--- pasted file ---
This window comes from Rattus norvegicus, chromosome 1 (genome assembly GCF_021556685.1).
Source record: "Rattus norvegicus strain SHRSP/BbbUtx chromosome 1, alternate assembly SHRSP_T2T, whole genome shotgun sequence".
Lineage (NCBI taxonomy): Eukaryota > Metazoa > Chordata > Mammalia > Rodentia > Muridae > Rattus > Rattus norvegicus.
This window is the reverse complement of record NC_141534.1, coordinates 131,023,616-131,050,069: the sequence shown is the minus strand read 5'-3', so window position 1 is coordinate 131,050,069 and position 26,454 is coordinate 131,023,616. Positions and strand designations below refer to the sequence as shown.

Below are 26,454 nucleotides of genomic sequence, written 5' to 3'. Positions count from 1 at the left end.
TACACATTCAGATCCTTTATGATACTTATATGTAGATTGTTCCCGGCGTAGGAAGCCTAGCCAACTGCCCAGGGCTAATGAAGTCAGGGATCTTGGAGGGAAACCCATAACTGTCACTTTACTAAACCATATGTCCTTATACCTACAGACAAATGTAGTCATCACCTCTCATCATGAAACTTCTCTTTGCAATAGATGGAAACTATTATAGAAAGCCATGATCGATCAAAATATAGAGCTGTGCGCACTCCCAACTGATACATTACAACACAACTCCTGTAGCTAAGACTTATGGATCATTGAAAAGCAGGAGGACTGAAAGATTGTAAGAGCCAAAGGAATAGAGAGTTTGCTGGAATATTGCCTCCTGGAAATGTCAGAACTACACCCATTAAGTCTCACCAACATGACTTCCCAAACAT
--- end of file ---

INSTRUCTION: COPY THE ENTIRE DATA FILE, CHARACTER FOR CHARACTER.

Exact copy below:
This window comes from Rattus norvegicus, chromosome 1 (genome assembly GCF_021556685.1).
Source record: "Rattus norvegicus strain SHRSP/BbbUtx chromosome 1, alternate assembly SHRSP_T2T, whole genome shotgun sequence".
Lineage (NCBI taxonomy): Eukaryota > Metazoa > Chordata > Mammalia > Rodentia > Muridae > Rattus > Rattus norvegicus.
This window is the reverse complement of record NC_141534.1, coordinates 131,023,616-131,050,069: the sequence shown is the minus strand read 5'-3', so window position 1 is coordinate 131,050,069 and position 26,454 is coordinate 131,023,616. Positions and strand designations below refer to the sequence as shown.

Below are 26,454 nucleotides of genomic sequence, written 5' to 3'. Positions count from 1 at the left end.
TACACATTCAGATCCTTTATGATACTTATATGTAGATTGTTCCCGGCGTAGGAAGCCTAGCCAACTGCCCAGGGCTAATGAAGTCAGGGATCTTGGAGGGAAACCCATAACTGTCACTTTACTAAACCATATGTCCTTATACCTACAGACAAATGTAGTCATCACCTCTCATCATGAAACTTCTCTTTGCAATAGATGGAAACTATTATAGAAAGCCATGATCGATCAAAATATAGAGCTGTGCGCACTCCCAACTGATACATTACAACACAACTCCTGTAGCTAAGACTTATGGATCATTGAAAAGCAGGAGGACTGAAAGATTGTAAGAGCCAAAGGAATAGAGAGTTTGCTGGAATATTGCCTCCTGGAAATGTCAGAACTACACCCATTAAGTCTCACCAACATGACTTCCCAAACAT